Classification as typical and deviant

Ingo Rohlfing


library(ggplot2) # for illustration of plot customization

The classification (designation, assignment) of cases as typical and deviant needs to be distinguished from the actual choice of cases that are of a specific type. The package offers two ways of classifying cases. First, one can designate cases using the prediction interval or the standard deviation of the residuals. Both classification techniques require an lm object as input.

The approach using the prediction interval additionally requires the specification of the width of the interval. The % prediction interval represents the range of outcome values within which 95% of future outcome values are expected to fall in repeated samples. Following Rohlfing and Starke (2013), a case is designated as typical if the observed outcome value is inside the interval and as deviant otherwise.

Here is a simple example using the mtcars dataset and a 90% prediction interval (for no specific reason, the default value is 0.95). The output of the function is a dataframe with the observed and fitted outcome values, the upper and lower bound of the prediction interval and the case status based on the fitted value and the prediction interval that is specific to each case.

df <- lm(mpg ~ disp + wt, data = mtcars)
pi_df <- predint(df, piwidth = 0.9)
#>                        fit      lwr      upr outcome  status
#> Mazda RX4         23.34543 18.28346 28.40741    21.0 typical
#> Mazda RX4 Wag     22.49097 17.42387 27.55808    21.0 typical
#> Datsun 710        25.27237 20.16282 30.38191    22.8 typical
#> Hornet 4 Drive    19.61467 14.56390 24.66543    21.4 typical
#> Hornet Sportabout 17.05281 11.75986 22.34575    18.7 typical
#> Valiant           19.37863 14.31502 24.44224    18.1 typical

The designation of cases based on the prediction interval can be visualized with the predint_plot() command. The graph plots observed vs. fitted outcome values together with the % prediction interval. The plot is a gg object and can be edited with the usual commands of the ggplot2 package.

The input into the plotting function has to be a dataframe produced with predint(). The color scheme is the viridis color palette that is accustomed for colorblind readers and also works when printed in grey scale. If the viridis palette is not preferred, one can substitute it with any other scale_color_* scheme by adding it to the command.


# Using scale_color_brewer() instead of the viridis palette.
predint_plot(pi_df) + scale_color_brewer()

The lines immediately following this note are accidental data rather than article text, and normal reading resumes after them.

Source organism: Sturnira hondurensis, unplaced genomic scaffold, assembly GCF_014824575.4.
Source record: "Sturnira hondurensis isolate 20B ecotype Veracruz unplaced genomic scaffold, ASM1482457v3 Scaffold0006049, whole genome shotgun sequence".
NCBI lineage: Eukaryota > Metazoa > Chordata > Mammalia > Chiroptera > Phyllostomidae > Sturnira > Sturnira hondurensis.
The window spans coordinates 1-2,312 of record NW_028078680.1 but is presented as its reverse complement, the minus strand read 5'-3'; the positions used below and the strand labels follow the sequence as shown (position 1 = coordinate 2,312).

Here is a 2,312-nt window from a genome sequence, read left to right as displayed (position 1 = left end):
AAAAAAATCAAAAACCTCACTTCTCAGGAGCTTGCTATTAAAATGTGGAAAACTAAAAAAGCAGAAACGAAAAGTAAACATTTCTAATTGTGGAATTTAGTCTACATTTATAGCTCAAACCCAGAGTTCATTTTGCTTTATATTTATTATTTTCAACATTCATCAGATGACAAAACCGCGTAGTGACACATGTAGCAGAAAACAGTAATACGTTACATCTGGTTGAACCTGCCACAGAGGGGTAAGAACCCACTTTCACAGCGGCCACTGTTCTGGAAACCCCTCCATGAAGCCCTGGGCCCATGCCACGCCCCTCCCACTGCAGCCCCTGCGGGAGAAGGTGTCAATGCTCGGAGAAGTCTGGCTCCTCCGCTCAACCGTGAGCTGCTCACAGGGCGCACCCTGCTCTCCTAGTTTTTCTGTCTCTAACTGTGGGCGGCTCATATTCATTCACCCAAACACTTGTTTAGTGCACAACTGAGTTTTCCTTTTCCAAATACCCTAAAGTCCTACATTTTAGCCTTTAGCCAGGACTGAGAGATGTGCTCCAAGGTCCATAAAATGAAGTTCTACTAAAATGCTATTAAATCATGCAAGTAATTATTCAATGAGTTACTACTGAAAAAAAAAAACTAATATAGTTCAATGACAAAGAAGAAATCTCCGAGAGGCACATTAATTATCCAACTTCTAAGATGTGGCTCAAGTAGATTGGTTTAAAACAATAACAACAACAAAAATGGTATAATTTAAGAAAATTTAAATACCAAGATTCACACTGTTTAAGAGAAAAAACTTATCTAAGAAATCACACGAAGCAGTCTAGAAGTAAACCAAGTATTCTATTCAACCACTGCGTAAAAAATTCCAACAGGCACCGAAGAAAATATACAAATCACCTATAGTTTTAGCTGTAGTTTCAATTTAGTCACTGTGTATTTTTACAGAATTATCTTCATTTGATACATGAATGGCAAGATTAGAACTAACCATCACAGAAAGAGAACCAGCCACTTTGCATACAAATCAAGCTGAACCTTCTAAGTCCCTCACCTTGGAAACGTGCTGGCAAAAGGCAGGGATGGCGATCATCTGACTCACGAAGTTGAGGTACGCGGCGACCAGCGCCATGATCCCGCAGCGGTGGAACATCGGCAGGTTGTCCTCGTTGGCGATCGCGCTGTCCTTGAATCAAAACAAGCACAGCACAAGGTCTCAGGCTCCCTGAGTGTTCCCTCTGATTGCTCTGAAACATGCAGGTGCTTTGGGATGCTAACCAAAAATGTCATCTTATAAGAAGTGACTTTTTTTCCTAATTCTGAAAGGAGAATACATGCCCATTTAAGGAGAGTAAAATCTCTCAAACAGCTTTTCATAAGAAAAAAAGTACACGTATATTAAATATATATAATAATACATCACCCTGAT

#> Scale for 'colour' is already present. Adding another scale for 'colour',
#> which will replace the existing scale.

An alternative classification technique following Lieberman (2005) uses the standard deviation of the residuals. The command for assigning cases and typical and deviant is residstd(). The specification of stdshare determines how large the share of the residual standard deviation should be to distinguish typical from deviant cases. The default value is 1 (for no specific reason).

resid_df <- residstd(df, stdshare = 1.5)
#>                        fit residual.scale outcome  status
#> Mazda RX4         23.34543       2.916555    21.0 typical
#> Mazda RX4 Wag     22.49097       2.916555    21.0 typical
#> Datsun 710        25.27237       2.916555    22.8 typical
#> Hornet 4 Drive    19.61467       2.916555    21.4 typical
#> Hornet Sportabout 17.05281       2.916555    18.7 typical
#> Valiant           19.37863       2.916555    18.1 typical

To my knowledge, it has not been proposed to plot the case classification resulting from this technique. However, it can be done and is available in this package with the command residstd_plot(). The standard deviation of the residual is necessarily the same for all cases and is represented by a symmetric corridor (parallel grey lines) around the bisecting line in a plot of observed vs. fitted outcome values. The plot is a gg object that can be accustomed with ggplot2 commands.


Packages used in this vignette

R Core Team. 2020. R: A Language and Environment for Statistical Computing. Vienna, Austria: R Foundation for Statistical Computing.

Rodriguez-Sanchez, Francisco. 2018. grateful: Facilitate Citation of R Packages.

Wickham, Hadley. 2016. ggplot2: Elegant Graphics for Data Analysis. Springer-Verlag New York.